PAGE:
These cancers include, but are not limited to:
*Most common cancers associated with Lynch syndrome.
If you have been diagnosed with Lynch syndrome or are considering being tested, it is important that both you and your doctor are aware of your family’s history of these cancers. Recent studies suggest there may be an increased chance of developing breast and prostate cancer so you should also be mindful of your family’s history of these cancer types.
Your family may be affected by a mutation in any one of these genes. Normally, a person will inherit two working copies of these genes, one from their mother and one from their father. When working correctly, these genes work by repairing the mistakes that can occur when DNA is copied in preparation for cell division. In Lynch syndrome however, a person inherits one working copy and one non-working copy of one of these genes. When non-working MMR genes fail to repair these mistakes in DNA, errors accumulate, which may lead to uncontrolled growth of cells and eventually, cancer.
Lynch syndrome is inherited, which means that a parent with Lynch syndrome has a 50% (1 in 2) chance of passing the condition on to their children. Men and women have an equal chance of inheriting Lynch syndrome.
Lynch syndrome can not skip a generation so if your children do not inherit Lynch syndrome, your grandchildren will not be affected either.
A general guide to identifying families who may carry Lynch syndrome is provided by the 3, 2, 1 rule.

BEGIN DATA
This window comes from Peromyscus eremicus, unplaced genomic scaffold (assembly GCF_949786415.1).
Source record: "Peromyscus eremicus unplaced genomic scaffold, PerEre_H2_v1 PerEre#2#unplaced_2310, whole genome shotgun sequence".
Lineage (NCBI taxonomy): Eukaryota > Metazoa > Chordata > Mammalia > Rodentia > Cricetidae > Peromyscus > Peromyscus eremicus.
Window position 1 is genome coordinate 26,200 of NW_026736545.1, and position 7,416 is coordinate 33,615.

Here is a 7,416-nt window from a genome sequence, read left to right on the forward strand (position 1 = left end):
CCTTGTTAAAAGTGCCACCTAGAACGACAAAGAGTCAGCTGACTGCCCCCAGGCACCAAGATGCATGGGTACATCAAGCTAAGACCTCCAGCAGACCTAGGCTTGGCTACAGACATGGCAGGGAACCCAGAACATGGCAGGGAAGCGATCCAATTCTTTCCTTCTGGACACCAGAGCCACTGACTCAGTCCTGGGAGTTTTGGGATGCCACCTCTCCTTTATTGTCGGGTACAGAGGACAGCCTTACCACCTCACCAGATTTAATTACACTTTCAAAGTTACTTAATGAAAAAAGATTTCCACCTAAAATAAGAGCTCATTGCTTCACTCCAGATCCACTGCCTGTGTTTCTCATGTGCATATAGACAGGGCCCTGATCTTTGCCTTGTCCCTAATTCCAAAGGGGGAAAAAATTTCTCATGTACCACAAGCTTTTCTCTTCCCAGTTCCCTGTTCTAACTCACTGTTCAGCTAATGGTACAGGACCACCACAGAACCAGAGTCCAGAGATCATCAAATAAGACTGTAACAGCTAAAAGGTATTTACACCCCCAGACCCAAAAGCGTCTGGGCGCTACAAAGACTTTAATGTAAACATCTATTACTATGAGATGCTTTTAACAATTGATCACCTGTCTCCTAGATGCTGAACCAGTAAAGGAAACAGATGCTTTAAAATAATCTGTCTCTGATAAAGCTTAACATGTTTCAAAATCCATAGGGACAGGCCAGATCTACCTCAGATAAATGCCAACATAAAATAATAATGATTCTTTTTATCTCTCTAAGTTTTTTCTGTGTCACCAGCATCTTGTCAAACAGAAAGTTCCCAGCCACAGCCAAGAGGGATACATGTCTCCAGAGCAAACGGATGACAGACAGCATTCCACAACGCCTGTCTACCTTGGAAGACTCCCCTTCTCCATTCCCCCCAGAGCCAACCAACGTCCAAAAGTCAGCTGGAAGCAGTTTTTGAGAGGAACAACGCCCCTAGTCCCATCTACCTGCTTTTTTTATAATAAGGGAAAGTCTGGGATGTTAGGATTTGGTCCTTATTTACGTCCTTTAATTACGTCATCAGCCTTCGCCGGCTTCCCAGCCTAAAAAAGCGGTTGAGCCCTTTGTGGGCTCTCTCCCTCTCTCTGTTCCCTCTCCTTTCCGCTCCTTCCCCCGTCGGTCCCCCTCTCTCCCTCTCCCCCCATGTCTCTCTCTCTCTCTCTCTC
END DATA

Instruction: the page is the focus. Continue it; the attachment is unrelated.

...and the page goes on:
A strong family history of cancer, or cancers, occurring at a younger than normal age does not necessarily mean that your family has Lynch syndrome. But it does mean that you should speak to your doctor to find out if genetic counselling and testing would be suitable for you.
There are a number of reasons why you might be considering genetic testing for Lynch syndrome. These include, but are not limited to:
– A family member has been diagnosed with Lynch syndrome
– You have recently been diagnosed with cancer at a younger than normal age for that cancer type or with a cancer that showed some features of Lynch syndrome
– Your family history suggests Lynch syndrome
Visit our Getting Tested page to learn about the process and where to begin.
Having Lynch syndrome does not necessarily mean that you will get cancer in your lifetime but it does mean that you should speak with your doctor to develop your surveillance plan.
Your genetic counsellor or geneticist should have told you the routine tests (surveillance plan) you will need to follow and how often you would need to do so. These tests are important as they have the ability to detect tumours before they become cancerous or detect cancer at an early stage before it becomes life threatening.
For example, colonoscopies can find polyps in the bowel and they can be removed before they turn into a bowel cancer*.
Visit our managing the risk page to find out more.
*Note: Not all polyps will progress to bowel cancer.
We appreciate your desire to help support Lynch Syndrome Australia.
There are many ways that you can show your support to the many families affected by Lynch syndrome across the nation. You could host a fundraiser, raise awareness in your own community about the importance of knowing your cancer family history or even make a donation today.